Click on the photo above. It lends new meaning to the drinking term "Bottoms Up!"
Please watch this 81 minute film (Cactus 3) especially if you think the drinking age should be lowered to 18!
Click on the photo below to see the potential after-effects of binge drinking.


Show & Tell

Police Chief Wants Drinking Age Lowered
"How Many Drinks Did They Have?" Blood Alcohol Content (BAC) Estimator Chart
Blood Alcohol Concentration (BAC) Affect on Motor Skills
Youth Drinking Higher Where Alcohol Outlets Proliferate
Think it's fun getting drunk!
Movie 'Beerfest' Celebrates Binge Drinking
Bad Jocks
Talk with your kids about alcohol & drugs
Realted Issues: 
Drinking, Talk to Your Kid about Alcohol & Drugs, More drunk girls Even more 1 2 3 4 5 6 7


Blood Alcohol Concentration (BAC) Affect on Motor Skills

  • At .020 light to moderate drinkers begin to feel some effects.
  • At .040 most people begin to feel relaxed.
  • At .060 judgment is somewhat impaired, people are less able to make rational decisions about their capabilities (eg. driving).
  • At .080 there is a definite impairment of muscle coordination and driving skills; this is legal level for intoxication in some states.
  • At .10 there is a clear deterioration of reaction time and control; this is legally drunk in most states.
  • At .120 vomiting usually occurs. Unless this level is reached slowly or a person has developed a tolerance to alcohol.
  • At .150 balance and movement are impaired. This blood-alcohol level means the equivalent of 1/2 pint of whiskey is circulating in the blood stream.
  • At .300 many people lose consciousness.
  • At .400 most people lose consciousness; some die.
  • At .450 breathing stops; this is a fatal dose for most people


Police Chief Wants Drinking Age Lowered

The police chief in a town where underage college kids routinely break the law by drinking alcohol believes the drinking age should be lowered because it is unenforceable and detracts from policing more serious alcohol crimes like DUI.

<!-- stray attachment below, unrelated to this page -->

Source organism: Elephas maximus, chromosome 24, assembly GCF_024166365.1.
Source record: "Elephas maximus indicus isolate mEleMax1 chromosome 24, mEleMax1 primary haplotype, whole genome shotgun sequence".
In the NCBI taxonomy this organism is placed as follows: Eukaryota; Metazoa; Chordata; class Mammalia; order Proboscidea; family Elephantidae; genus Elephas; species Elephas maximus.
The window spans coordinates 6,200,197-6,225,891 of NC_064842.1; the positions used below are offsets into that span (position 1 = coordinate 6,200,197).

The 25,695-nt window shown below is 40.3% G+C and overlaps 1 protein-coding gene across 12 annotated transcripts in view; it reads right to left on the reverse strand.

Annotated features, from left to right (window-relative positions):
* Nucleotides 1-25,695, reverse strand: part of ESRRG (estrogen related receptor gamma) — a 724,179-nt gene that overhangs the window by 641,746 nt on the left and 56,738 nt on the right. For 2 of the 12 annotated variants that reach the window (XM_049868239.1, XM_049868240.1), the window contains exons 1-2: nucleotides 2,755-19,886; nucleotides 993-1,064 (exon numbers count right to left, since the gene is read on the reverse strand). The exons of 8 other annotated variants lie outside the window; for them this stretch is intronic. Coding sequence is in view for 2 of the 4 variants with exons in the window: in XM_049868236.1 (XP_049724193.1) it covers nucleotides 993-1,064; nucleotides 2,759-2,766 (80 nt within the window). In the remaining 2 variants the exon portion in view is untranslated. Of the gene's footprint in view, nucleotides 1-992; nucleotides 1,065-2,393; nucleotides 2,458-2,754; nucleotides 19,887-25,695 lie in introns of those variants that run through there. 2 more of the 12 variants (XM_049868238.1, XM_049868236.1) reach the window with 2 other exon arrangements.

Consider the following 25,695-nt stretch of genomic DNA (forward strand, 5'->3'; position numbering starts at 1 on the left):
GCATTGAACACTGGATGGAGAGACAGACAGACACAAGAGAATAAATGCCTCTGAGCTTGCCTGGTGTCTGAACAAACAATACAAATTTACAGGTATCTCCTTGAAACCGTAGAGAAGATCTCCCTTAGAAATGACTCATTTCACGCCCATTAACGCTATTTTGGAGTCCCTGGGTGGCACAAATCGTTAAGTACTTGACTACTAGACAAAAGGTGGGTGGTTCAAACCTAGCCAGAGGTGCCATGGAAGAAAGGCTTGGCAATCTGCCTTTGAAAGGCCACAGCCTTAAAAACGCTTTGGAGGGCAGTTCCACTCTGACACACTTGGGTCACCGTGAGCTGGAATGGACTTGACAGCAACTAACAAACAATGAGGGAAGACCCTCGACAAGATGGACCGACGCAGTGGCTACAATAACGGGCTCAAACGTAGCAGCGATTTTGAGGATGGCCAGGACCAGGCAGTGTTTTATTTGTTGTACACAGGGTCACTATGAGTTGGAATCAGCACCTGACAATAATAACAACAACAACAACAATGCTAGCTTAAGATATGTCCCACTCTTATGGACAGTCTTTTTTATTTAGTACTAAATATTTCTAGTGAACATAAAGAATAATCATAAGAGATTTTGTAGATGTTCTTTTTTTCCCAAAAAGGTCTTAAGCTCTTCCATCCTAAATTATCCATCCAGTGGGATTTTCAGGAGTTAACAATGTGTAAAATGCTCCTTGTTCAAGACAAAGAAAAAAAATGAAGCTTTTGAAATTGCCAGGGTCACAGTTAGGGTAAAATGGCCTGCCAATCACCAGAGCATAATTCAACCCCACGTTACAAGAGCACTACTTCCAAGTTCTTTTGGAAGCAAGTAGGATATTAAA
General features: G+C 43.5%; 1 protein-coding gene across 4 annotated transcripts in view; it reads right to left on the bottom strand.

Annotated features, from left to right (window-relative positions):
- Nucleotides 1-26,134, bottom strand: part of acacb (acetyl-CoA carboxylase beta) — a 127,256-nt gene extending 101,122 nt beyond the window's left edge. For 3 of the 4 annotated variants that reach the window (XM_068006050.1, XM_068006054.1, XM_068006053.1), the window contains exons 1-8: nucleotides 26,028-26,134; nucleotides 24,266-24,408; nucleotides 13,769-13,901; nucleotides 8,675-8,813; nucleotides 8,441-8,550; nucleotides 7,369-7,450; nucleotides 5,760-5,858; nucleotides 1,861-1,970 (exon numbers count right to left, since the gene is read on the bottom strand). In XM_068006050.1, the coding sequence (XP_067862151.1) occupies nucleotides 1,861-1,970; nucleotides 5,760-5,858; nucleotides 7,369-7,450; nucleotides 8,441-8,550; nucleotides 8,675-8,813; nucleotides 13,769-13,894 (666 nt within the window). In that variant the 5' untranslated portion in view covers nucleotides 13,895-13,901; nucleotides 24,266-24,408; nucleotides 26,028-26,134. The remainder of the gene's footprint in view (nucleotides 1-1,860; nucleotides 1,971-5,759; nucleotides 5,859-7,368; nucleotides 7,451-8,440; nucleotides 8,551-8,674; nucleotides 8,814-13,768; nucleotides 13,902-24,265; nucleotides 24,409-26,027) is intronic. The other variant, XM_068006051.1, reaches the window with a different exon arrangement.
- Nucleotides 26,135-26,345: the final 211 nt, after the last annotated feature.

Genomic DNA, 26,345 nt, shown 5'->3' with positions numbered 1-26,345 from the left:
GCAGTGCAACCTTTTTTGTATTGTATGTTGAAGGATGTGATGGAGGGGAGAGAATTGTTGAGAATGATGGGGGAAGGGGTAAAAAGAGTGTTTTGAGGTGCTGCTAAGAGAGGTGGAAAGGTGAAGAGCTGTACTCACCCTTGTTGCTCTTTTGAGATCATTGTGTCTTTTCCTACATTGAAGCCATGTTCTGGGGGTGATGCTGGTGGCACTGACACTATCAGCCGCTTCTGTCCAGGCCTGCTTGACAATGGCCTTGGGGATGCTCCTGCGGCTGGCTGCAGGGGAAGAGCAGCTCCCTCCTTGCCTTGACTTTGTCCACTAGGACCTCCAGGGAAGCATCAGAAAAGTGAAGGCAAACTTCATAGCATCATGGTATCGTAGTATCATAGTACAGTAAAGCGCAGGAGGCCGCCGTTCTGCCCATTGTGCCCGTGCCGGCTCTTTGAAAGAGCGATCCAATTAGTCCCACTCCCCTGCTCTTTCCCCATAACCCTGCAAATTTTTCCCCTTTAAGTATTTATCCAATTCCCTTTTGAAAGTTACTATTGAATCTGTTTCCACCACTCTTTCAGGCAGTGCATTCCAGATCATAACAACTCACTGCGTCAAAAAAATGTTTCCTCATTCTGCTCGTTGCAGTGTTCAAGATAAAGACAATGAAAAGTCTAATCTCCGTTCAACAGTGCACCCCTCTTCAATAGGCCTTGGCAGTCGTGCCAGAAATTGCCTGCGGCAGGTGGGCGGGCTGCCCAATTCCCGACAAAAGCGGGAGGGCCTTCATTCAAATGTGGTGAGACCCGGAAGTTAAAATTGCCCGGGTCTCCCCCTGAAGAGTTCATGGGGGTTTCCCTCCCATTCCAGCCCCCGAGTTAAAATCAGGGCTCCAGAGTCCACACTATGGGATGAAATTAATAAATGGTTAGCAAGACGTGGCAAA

Boulder, Colo., Police Chief Mark Beckner's viewpoint is one of several in a Lesley Stahl 60 Minutes report that examines the drinking law debate.

If the drinking age were lowered from 21 to 18, says Beckner, "The overall advantage is we're not trying to enforce a law that’s unenforceable."

"The abuse of alcohol and the over-consumption of alcohol and DUI driving...are the areas we’ve got to focus our efforts. Not on chasing kids around trying to give them a ticket for having a cup of beer in their hand," Beckner tells Stahl.

John McCardell, former president of Middlebury College in Vermont, agrees and points to what he considers an even worse effect of the older drinking age. "This law has been an abysmal failure. It hasn’t reduced or eliminated drinking. It has simply driven it underground, behind closed doors, into the most risky and least manageable of settings," says McCardell, who launched a national campaign to lower the drinking age.

A tragedy in Boulder underscores McCardell's point. At a fraternity near the campus of The University of Colorado at Boulder, 18-year-old Gordie Bailey died of alcohol poisoning during a fraternity initiation. His mother and stepfather feel the reason no one at the fraternity called authorities when their son passed out was fear of being caught breaking a law. "They had minors buying the alcohol, serving the alcohol to minors," says stepfather Michael Lanahan. "They had to make a decision about what they were going to do and unfortunately they made the wrong decision."